The cover of the EGC Annual Report, showing a building complex
Read and download the EGC Annual Report 2020-21

The Economic Growth Center at 60

The Yale Economic Growth Center was established through a Ford Foundation grant in 1961 with the mission to promote the “quantitative study of low-income economies.”
Since then, economic growth has pulled billions out of poverty and changed the geography of need: the majority of the world's extreme poor no longer live in the world’s poorest countries as they did in 1961, but in middle-income countries marred by high inequality. Meanwhile, trends in technology and the risk of climate breakdown have narrowed the traditional pathway of poverty reduction through growth. Within-country markers of historic disadvantage such as gender, ethnicity, and race continue to predict economic disadvantage, and domestic politics still limits the sharing of resources across the globe – despite the clear need highlighted by climate-related disasters and the Covid-19 pandemic.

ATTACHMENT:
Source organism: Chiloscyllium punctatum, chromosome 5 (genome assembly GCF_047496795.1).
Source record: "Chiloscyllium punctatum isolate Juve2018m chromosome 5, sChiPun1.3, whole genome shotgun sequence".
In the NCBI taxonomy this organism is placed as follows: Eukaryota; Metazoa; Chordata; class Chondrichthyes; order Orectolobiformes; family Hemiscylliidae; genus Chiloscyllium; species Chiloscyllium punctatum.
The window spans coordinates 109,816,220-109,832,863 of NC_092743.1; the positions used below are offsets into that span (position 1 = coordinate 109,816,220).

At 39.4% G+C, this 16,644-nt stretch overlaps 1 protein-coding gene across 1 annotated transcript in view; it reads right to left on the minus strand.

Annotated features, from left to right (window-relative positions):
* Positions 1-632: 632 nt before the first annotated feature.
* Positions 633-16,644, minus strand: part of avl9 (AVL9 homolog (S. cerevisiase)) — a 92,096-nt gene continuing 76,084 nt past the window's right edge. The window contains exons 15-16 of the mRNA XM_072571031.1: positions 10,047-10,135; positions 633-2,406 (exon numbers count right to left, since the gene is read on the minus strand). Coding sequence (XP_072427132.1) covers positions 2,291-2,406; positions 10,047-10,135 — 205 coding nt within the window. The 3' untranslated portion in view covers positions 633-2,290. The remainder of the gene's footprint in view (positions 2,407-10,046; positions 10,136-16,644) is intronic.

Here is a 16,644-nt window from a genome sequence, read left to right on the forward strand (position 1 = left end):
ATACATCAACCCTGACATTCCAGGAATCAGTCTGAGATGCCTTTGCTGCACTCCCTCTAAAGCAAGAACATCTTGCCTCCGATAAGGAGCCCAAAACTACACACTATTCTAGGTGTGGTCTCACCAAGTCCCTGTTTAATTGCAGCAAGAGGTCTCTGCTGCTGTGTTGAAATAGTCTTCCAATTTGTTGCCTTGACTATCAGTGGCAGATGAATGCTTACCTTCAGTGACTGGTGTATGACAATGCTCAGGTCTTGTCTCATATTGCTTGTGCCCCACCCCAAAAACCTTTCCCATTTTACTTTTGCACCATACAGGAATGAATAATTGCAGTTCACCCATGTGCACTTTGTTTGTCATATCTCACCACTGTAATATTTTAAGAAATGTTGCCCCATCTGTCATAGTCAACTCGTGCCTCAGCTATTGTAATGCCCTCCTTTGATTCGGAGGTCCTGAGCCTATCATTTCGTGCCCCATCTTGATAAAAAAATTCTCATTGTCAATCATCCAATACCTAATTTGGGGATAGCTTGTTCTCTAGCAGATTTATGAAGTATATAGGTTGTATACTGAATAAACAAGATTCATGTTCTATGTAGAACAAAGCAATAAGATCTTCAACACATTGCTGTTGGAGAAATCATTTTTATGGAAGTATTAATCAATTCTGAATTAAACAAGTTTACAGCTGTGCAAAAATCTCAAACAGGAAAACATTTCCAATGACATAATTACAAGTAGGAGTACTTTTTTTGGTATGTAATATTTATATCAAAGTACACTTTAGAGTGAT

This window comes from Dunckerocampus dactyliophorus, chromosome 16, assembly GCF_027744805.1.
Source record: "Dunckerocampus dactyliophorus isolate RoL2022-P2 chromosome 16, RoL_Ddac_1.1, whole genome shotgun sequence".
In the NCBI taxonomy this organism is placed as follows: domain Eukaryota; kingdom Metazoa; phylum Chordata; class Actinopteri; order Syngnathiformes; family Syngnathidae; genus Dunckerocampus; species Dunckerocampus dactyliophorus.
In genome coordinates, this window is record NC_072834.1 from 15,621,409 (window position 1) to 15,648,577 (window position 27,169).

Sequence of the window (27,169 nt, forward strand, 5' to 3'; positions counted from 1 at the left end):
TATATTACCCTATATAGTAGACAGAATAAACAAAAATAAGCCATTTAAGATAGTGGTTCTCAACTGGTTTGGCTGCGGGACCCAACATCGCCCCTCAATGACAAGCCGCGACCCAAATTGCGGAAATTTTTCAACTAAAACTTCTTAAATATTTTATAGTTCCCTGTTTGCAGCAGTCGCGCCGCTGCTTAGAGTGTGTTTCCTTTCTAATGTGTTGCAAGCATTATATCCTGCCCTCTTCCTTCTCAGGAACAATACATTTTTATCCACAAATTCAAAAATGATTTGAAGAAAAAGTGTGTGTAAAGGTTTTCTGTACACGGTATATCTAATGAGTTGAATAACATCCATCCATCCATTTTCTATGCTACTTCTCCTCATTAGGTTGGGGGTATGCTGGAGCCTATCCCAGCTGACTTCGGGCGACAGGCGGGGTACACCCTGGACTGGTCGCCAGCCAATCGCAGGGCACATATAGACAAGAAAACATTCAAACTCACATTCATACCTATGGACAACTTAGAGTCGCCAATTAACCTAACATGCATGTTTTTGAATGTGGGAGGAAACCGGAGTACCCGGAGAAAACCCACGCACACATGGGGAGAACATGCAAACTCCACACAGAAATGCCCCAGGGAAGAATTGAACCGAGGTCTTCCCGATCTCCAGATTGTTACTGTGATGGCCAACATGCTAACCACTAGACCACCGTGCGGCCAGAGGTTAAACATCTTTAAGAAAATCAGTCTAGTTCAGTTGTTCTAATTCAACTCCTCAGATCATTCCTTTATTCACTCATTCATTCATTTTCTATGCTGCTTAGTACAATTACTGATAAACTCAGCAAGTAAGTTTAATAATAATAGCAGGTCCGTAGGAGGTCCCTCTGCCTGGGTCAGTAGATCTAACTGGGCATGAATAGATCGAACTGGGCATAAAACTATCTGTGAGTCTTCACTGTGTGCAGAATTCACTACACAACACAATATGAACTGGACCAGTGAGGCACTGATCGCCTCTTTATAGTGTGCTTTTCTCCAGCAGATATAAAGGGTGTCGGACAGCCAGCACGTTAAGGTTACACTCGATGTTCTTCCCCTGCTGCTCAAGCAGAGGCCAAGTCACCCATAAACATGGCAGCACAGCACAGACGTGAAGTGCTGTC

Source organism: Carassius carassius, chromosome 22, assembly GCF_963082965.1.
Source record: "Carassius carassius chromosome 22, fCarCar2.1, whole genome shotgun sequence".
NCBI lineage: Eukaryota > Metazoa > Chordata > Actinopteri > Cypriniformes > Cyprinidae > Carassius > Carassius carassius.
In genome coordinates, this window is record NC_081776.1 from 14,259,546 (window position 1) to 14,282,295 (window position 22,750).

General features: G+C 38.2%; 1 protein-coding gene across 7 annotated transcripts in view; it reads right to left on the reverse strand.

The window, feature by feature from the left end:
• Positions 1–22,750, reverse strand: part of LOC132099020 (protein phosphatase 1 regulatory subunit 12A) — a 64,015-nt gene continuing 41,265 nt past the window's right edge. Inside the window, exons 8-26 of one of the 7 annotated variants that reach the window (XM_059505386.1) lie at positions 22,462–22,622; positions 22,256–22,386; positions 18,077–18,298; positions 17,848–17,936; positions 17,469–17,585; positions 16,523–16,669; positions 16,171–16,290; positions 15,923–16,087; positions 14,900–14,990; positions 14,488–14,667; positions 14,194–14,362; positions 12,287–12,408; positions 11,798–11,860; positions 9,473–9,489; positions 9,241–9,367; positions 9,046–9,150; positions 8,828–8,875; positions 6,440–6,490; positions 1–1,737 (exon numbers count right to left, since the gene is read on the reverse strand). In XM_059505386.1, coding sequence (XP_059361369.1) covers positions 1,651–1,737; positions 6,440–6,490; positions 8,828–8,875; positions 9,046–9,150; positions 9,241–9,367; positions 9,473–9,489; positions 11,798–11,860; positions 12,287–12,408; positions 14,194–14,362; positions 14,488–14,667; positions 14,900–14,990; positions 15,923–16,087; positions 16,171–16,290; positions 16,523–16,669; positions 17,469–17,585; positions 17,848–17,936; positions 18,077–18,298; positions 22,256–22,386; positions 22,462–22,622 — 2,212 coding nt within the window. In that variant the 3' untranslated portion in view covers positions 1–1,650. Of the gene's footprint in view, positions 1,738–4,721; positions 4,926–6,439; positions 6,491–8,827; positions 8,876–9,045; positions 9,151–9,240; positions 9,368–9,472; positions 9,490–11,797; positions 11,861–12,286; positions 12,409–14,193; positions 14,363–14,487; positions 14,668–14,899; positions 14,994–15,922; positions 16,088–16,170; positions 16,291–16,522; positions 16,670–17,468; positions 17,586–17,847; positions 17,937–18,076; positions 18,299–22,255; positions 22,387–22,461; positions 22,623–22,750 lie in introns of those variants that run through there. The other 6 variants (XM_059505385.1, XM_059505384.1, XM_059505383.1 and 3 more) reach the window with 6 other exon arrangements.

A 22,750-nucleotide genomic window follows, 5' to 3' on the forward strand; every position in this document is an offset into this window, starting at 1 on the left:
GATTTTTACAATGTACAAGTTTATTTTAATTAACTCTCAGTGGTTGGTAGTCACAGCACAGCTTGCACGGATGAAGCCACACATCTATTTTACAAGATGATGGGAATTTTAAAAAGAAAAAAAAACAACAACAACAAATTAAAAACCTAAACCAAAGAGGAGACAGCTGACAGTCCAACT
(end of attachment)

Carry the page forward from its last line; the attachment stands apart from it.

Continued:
How should development researchers respond? The EGC 2020-21 Annual Report features the many ways our affiliates are grappling with questions about how the gains of economic growth are to be distributed in coming years, and why institutions intended for equal distribution still permit the concentration of economic and political power in the hands of the few.

I invite you to follow the link and read highlights from EGC’s strategy for accomplishing our goals – and about the rich and diverse research our affiliates conducted during the 2020-21 Academic Year. You will see a timeline that charts our history, hear from the students we support, learn about new initiatives we are launching, and find opportunities to engage with us. 

The Center exists to support the research and teaching in economics of those at Yale engaged with challenges facing lower-income countries. Please feel free to email me directly with any thoughts or suggestions on our priorities and direction as we set a course for the coming years.

Rohini Pande
Henry J. Heinz II Professor of Economics
Director, Economic Growth Center